Counter-drone technology: is it legal in Canada?

Many airports around the world (for example, San Francisco International Airport) are considering the installation of a drone detection system. These systems alert air traffic services and authorities of nearby drones in flight that may endanger aircraft on approach and/or departure. While technology that assists in the detection of drones is likely legal in Canada, the use of counter-drone technology to disrupt or interfere with drones in flight is generally illegal. This post will explore the most common counter-drone technologies and the statutory basis for their illegality in Canada.

Three of the most common (and all illegal) counter-drone measures include: 1) jamming devices, 2) software exploitation devices, and 3) physical disruption.

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EVENT: 12th Annual McGill Conference on International Aviation Liability, Insurance & Finance – Oct 18 & 19, 2019 (Montreal, PQ)

McGill’s Institute of Air and Space Law hosts an annual conference that brings together leading aviation liability and insurance experts to discuss issues and trends in the industry. Kathryn McCulloch of Dentons will be speaking on a panel addressing liability issues arising from drone disruption of air travel.

Check out the full programme here.

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Privacy laws and drones: Legal considerations and best practices for commercial drone operators


The data collection capabilities of drones are unprecedented. Cameras and imaging payloads can capture and transmit data and high-resolution images, enabling drone operators to identify and track people and vehicles. Further, drones with radiocommunication payloads can potentially intercept communications or collect data from Wi-Fi access points.

These capabilities raise new and difficult privacy challenges, including:

  • Identifying when information captured by drones, alone or in combination with other information, is “personal information” (as defined by the relevant legislation);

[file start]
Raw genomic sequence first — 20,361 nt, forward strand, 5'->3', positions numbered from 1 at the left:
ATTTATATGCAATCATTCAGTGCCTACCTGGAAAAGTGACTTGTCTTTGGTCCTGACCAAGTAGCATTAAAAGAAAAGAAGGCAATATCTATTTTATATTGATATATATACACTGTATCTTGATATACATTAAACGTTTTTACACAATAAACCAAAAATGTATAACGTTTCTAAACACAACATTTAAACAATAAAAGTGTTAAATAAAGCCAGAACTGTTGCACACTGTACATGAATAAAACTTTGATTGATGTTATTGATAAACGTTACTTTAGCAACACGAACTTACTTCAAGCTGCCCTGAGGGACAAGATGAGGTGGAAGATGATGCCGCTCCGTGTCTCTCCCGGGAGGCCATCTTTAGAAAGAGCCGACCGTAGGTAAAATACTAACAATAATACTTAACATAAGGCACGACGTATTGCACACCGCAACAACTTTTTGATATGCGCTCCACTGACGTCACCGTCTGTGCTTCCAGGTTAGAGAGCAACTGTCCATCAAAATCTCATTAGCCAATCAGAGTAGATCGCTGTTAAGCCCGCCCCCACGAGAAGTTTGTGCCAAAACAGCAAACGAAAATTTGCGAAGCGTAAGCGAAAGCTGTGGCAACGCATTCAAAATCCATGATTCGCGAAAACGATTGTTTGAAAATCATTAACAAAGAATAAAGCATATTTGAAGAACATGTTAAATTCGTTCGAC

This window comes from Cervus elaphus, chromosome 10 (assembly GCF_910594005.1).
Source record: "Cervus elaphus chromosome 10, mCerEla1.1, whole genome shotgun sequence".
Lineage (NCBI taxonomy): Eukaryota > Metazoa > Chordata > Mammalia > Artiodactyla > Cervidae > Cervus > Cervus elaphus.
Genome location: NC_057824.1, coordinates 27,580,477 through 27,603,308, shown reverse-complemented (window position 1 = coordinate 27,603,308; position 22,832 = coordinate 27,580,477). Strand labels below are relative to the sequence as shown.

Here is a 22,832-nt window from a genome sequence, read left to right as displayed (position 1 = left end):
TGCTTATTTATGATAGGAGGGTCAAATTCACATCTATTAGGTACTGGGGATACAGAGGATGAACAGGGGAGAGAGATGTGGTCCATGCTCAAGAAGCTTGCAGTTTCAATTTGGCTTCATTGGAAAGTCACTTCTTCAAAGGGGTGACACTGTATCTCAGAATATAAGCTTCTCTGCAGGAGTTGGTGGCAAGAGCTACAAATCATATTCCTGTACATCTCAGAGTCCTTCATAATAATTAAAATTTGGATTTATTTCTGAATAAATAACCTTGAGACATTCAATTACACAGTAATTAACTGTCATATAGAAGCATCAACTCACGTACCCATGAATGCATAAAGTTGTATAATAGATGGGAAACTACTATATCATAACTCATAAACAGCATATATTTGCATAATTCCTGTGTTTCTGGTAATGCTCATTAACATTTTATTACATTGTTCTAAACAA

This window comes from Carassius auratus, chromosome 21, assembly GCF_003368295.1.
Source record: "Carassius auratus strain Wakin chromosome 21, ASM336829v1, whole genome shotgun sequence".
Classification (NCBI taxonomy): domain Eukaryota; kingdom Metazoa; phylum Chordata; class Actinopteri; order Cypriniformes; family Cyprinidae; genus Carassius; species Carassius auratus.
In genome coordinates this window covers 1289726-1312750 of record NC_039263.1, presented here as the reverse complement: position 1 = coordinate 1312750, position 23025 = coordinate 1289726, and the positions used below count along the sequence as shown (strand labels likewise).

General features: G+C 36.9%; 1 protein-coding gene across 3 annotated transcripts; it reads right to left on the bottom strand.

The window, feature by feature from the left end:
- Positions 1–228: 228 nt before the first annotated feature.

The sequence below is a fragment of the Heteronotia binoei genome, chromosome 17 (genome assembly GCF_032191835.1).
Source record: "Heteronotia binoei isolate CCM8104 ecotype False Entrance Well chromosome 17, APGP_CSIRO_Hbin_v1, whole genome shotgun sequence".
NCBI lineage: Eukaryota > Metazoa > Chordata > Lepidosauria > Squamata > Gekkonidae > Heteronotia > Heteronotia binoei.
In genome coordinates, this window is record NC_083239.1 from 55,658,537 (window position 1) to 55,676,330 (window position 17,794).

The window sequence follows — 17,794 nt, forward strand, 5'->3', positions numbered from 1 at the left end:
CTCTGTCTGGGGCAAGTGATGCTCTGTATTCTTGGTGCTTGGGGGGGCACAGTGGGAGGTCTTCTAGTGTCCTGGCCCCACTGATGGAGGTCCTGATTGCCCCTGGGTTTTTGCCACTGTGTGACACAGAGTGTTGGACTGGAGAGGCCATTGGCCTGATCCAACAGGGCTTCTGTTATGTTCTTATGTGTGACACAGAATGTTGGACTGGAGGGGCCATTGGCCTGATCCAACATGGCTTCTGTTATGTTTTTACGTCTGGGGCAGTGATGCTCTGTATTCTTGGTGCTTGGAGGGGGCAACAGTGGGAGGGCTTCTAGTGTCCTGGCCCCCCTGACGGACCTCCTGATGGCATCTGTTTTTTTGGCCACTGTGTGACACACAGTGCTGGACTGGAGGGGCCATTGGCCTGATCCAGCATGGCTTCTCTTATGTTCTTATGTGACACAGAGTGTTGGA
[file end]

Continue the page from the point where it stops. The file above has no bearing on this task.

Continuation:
• Obtaining meaningful consent from data subjects where necessary;
  • Informing individuals about the collection, use and disclosure of their personal information, and ensuring that drone operators remain accountable for their practices; and
  • Limiting collection and reducing the potential for indiscriminate over-collection of personal information.
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Remote identification and tracking of drones – what do Canada’s regulations require?

Despite the new Part IX of the Canadian Aviation Regulations and drone safety campaigns by Transport Canada, unauthorized flights over crowds and interference with manned aircraft operations by rogue drone operators persist in Canada. According to Transport Canada, the number of reported incidents in Canada more than tripled from 2014 to 2017. There have been at least two incidents where it is believed that a drone struck an aircraft and the number of reported drone incidents has risen since January 1, 2019. This problem is not uniquely Canadian – enforcing regulations continues to be a challenge for transportation departments and law enforcement around the world (for more information on reported incidents worldwide, click here).

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EVENT: Unmanned Systems Canada 2019 Conference – Oct 30 to Nov 1, 2019 (Ottawa, ON)

Canada’s largest unmanned systems industry association, Unmanned Systems Canada, will host its 17th annual conference “Unmanned Canada 2019 – Innovating Canada by Air, Land and Sea” in Ottawa, Ontario from October 30-November 1, 2019.

Transport Canada will be delivering updates, along with presentations by experts from all corners of the industry. Kathryn McCulloch will be providing a practical overview of the laws and regulations that apply to RPAS operators and industry participants and will be discussing best practices to mitigate risks and minimize liability in the “Operators Forum” on October 30, 2019.

More details about UC19 can be found here.